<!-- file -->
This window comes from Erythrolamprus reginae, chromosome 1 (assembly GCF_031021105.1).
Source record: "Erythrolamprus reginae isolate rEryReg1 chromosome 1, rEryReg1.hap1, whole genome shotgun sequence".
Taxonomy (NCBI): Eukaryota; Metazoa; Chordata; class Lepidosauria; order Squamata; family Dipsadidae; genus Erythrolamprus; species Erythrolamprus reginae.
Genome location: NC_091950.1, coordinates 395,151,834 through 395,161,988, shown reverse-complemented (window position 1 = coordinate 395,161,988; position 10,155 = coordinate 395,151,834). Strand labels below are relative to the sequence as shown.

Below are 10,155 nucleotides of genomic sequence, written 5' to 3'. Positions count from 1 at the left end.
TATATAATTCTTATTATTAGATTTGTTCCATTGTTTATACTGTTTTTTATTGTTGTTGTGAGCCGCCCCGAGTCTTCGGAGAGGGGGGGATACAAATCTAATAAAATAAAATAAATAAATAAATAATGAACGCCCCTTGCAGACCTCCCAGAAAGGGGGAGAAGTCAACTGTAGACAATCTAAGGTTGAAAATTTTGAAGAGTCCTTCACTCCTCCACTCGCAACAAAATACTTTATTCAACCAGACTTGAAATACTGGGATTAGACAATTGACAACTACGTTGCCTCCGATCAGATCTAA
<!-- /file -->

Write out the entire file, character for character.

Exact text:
This window comes from Erythrolamprus reginae, chromosome 1 (assembly GCF_031021105.1).
Source record: "Erythrolamprus reginae isolate rEryReg1 chromosome 1, rEryReg1.hap1, whole genome shotgun sequence".
Taxonomy (NCBI): Eukaryota; Metazoa; Chordata; class Lepidosauria; order Squamata; family Dipsadidae; genus Erythrolamprus; species Erythrolamprus reginae.
Genome location: NC_091950.1, coordinates 395,151,834 through 395,161,988, shown reverse-complemented (window position 1 = coordinate 395,161,988; position 10,155 = coordinate 395,151,834). Strand labels below are relative to the sequence as shown.

Below are 10,155 nucleotides of genomic sequence, written 5' to 3'. Positions count from 1 at the left end.
TATATAATTCTTATTATTAGATTTGTTCCATTGTTTATACTGTTTTTTATTGTTGTTGTGAGCCGCCCCGAGTCTTCGGAGAGGGGGGGATACAAATCTAATAAAATAAAATAAATAAATAAATAATGAACGCCCCTTGCAGACCTCCCAGAAAGGGGGAGAAGTCAACTGTAGACAATCTAAGGTTGAAAATTTTGAAGAGTCCTTCACTCCTCCACTCGCAACAAAATACTTTATTCAACCAGACTTGAAATACTGGGATTAGACAATTGACAACTACGTTGCCTCCGATCAGATCTAA